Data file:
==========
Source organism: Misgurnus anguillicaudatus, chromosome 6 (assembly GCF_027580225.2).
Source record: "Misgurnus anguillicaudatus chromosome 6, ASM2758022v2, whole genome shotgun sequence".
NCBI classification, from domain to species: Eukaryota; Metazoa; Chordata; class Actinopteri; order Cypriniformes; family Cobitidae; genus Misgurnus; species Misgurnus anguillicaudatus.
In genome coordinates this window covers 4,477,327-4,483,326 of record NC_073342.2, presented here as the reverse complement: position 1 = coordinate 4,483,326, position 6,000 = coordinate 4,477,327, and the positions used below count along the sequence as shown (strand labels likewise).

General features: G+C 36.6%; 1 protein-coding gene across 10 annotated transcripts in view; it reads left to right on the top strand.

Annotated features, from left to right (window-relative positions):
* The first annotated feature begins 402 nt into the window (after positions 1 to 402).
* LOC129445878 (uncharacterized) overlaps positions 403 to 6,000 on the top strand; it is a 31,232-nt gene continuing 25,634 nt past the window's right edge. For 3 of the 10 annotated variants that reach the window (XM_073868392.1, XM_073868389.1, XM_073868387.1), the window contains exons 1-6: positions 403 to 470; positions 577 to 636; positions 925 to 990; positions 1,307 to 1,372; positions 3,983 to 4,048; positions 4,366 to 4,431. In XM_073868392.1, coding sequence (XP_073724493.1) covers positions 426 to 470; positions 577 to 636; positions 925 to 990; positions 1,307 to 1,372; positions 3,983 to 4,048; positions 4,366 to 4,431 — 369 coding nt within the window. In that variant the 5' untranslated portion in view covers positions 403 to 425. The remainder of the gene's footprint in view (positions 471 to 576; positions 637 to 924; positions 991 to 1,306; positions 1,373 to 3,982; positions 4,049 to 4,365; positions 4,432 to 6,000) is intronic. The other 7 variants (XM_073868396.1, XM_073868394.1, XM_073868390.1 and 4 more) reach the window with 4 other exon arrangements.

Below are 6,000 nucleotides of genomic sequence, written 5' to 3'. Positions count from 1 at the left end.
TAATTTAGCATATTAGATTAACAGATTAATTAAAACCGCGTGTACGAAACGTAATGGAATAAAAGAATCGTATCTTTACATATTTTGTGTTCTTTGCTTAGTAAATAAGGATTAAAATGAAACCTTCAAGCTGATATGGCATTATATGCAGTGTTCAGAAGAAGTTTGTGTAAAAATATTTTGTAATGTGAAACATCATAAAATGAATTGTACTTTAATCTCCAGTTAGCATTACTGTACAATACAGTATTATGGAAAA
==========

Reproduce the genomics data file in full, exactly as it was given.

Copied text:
Source organism: Misgurnus anguillicaudatus, chromosome 6 (assembly GCF_027580225.2).
Source record: "Misgurnus anguillicaudatus chromosome 6, ASM2758022v2, whole genome shotgun sequence".
NCBI classification, from domain to species: Eukaryota; Metazoa; Chordata; class Actinopteri; order Cypriniformes; family Cobitidae; genus Misgurnus; species Misgurnus anguillicaudatus.
In genome coordinates this window covers 4,477,327-4,483,326 of record NC_073342.2, presented here as the reverse complement: position 1 = coordinate 4,483,326, position 6,000 = coordinate 4,477,327, and the positions used below count along the sequence as shown (strand labels likewise).

General features: G+C 36.6%; 1 protein-coding gene across 10 annotated transcripts in view; it reads left to right on the top strand.

Annotated features, from left to right (window-relative positions):
* The first annotated feature begins 402 nt into the window (after positions 1 to 402).
* LOC129445878 (uncharacterized) overlaps positions 403 to 6,000 on the top strand; it is a 31,232-nt gene continuing 25,634 nt past the window's right edge. For 3 of the 10 annotated variants that reach the window (XM_073868392.1, XM_073868389.1, XM_073868387.1), the window contains exons 1-6: positions 403 to 470; positions 577 to 636; positions 925 to 990; positions 1,307 to 1,372; positions 3,983 to 4,048; positions 4,366 to 4,431. In XM_073868392.1, coding sequence (XP_073724493.1) covers positions 426 to 470; positions 577 to 636; positions 925 to 990; positions 1,307 to 1,372; positions 3,983 to 4,048; positions 4,366 to 4,431 — 369 coding nt within the window. In that variant the 5' untranslated portion in view covers positions 403 to 425. The remainder of the gene's footprint in view (positions 471 to 576; positions 637 to 924; positions 991 to 1,306; positions 1,373 to 3,982; positions 4,049 to 4,365; positions 4,432 to 6,000) is intronic. The other 7 variants (XM_073868396.1, XM_073868394.1, XM_073868390.1 and 4 more) reach the window with 4 other exon arrangements.

Below are 6,000 nucleotides of genomic sequence, written 5' to 3'. Positions count from 1 at the left end.
TAATTTAGCATATTAGATTAACAGATTAATTAAAACCGCGTGTACGAAACGTAATGGAATAAAAGAATCGTATCTTTACATATTTTGTGTTCTTTGCTTAGTAAATAAGGATTAAAATGAAACCTTCAAGCTGATATGGCATTATATGCAGTGTTCAGAAGAAGTTTGTGTAAAAATATTTTGTAATGTGAAACATCATAAAATGAATTGTACTTTAATCTCCAGTTAGCATTACTGTACAATACAGTATTATGGAAAA